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What is Bionic Reading and How is it Possible?


Asher Umerie HackerNoon profile picture

Asher Umerie

I’m a writer of prose, poetry and digital content, a lover of film and most recently an editorial intern with HackerNoon

Senses are the tools we’ve been blessed with to navigate a complex existence. They become our perspective, the way we see the world – hear it, smell it, feel it, and taste it. People even attest to a sixth sense – a supposed intuitive faculty that affords awareness outside of ordinary perception. 

Our brain sits at the center of these senses in a half and half pool of grey and white matter, a repository of data collected by our senses over time. In short, brains give us context – makes sense that zombies are so obsessed with them. 

Bionic reading takes advantage of the brain’s repository of optical information and context to ease the assimilation of text. 

Stay with me.

What is Bionic Reading?  

It is important to establish, at this point, that while Bionic reading is a concept, it is also a software service founded and owned by Swiss typographic designer Renato Casutt. The name was coined as a tribute to the collaboration of the brain (bio) and technology to improve text comprehension. 


Image source

The image above displays two identical paragraphs, a regular version and another enhanced with bionic reading. 

Notice anything yet? 

This Twitter user did.

I did too… 

The text in the image above describes the concept of bionic reading-

a new method facilitating the reading process by guiding the eyes through text with artificial fixation points. As a result, the reader is only focusing on the highlighted initial letters and lets the brain center complete the word. 

How is Bionic Reading possible? 

Do you remember seeing images on social media where you’re asked to look at a black dot at the center of your screen for 30seconds (or more)? After which you blink and then stare at a surprising after-image on your wall.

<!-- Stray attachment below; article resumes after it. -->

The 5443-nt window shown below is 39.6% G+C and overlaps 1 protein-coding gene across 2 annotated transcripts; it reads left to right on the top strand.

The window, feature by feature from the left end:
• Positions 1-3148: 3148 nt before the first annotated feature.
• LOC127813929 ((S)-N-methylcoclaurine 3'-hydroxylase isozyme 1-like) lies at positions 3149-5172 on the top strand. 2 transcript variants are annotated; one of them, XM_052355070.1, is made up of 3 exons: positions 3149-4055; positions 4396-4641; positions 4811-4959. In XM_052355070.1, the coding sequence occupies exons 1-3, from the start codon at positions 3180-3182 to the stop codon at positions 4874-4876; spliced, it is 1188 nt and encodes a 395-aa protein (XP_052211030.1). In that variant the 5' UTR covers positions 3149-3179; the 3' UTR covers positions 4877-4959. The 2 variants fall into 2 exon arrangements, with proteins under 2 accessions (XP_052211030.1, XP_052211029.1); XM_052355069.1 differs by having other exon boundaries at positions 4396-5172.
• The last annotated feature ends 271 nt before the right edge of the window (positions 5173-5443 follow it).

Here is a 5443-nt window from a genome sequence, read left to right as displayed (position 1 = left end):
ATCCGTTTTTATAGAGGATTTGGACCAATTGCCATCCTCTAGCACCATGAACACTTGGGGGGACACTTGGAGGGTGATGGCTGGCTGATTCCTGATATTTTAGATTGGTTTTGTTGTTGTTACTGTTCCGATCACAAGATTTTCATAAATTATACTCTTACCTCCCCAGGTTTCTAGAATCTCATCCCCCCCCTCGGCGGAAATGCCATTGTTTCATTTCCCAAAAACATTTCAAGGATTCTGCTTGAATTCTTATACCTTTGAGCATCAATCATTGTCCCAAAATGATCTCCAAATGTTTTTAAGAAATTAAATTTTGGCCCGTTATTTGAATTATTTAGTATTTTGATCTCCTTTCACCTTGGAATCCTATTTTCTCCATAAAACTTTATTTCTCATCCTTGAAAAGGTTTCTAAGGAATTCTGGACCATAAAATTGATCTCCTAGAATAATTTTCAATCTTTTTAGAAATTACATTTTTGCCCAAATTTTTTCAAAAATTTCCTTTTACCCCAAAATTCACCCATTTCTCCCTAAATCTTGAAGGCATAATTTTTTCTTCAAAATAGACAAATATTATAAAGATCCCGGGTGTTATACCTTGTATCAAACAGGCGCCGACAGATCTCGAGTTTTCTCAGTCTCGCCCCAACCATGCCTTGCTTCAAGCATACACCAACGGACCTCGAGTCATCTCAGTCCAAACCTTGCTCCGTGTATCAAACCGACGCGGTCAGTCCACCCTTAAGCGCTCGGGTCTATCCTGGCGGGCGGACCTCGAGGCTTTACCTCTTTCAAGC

Image source

Well, that and other optical illusions are possible because our brains are really good at recognizing patterns and ‘seeing’ familiar objects.

The brain and the eyes have a really good working relationship. And text comprehension is one of the ways they prove it.

Taking evolutionary trends into account, the fact that humans developed comprehension skills is a matter of cosmic luck one might say.
Although scientists have no real understanding of why humans are able to read and write, they do know what happens to the brain when we read.  

Summarily: One part of your brain makes it possible to automatically recognize words, while the other part analyses the word’s meaning. It’s able to do this with the help of some physiological and language tools like fixation, saccade, and linguistic transparency/opacity.

Let’s demystify some of these terms

  • Fixation – describes the way the eyes move and stop while reading. Think of it as the target of your eye’s gaze. It follows that If the eyes make fewer fixations over a body of text the reader is able to read faster. Eye fixation is a naturally occurring physiological process, influenced by a    number of factors including the reader’s vocabulary, vision span, and familiarity with the text.
  • Saccade – Pause for a little while and look around the space you’re currently in. That in itself is an example of a saccadic eye movement. They are rapid eye movements that change the point of fixation – they can be small movements like scanning through text or larger scale movements like when you looked around your room. They can occur voluntarily (whenever you feel like it), or reflexively, even when your eyes are already fixated on a subject.

The Bionic reading website summarises the relationship between these tools

The eye is guided through text by means of typographic highlights. With the interplay of fixation, saccade, and opacity, visual stimuli can be transferred to the text, which decisively changes the typeface

Final Thoughts on Bionic Reading

As someone that struggles with focus for extended periods, I am excited about how this could affect my assimilation and productivity in the long run.

However, this is a piece of technology that is still in its early stages of development, with prototypes running on only a handful of apps. And as with any new piece of emerging tech, it will be subject to its share of criticism.

I, for one, will be keeping a very close eye on how things progress with Bionic Reading. Let me know what you think about it in the comments! 

Lead image via: Image source

Asher Umerie HackerNoon profile picture

by Asher Umerie @asherumerie.I’m a writer of prose, poetry and digital content, a lover of film and most recently an editorial intern with HackerNoon

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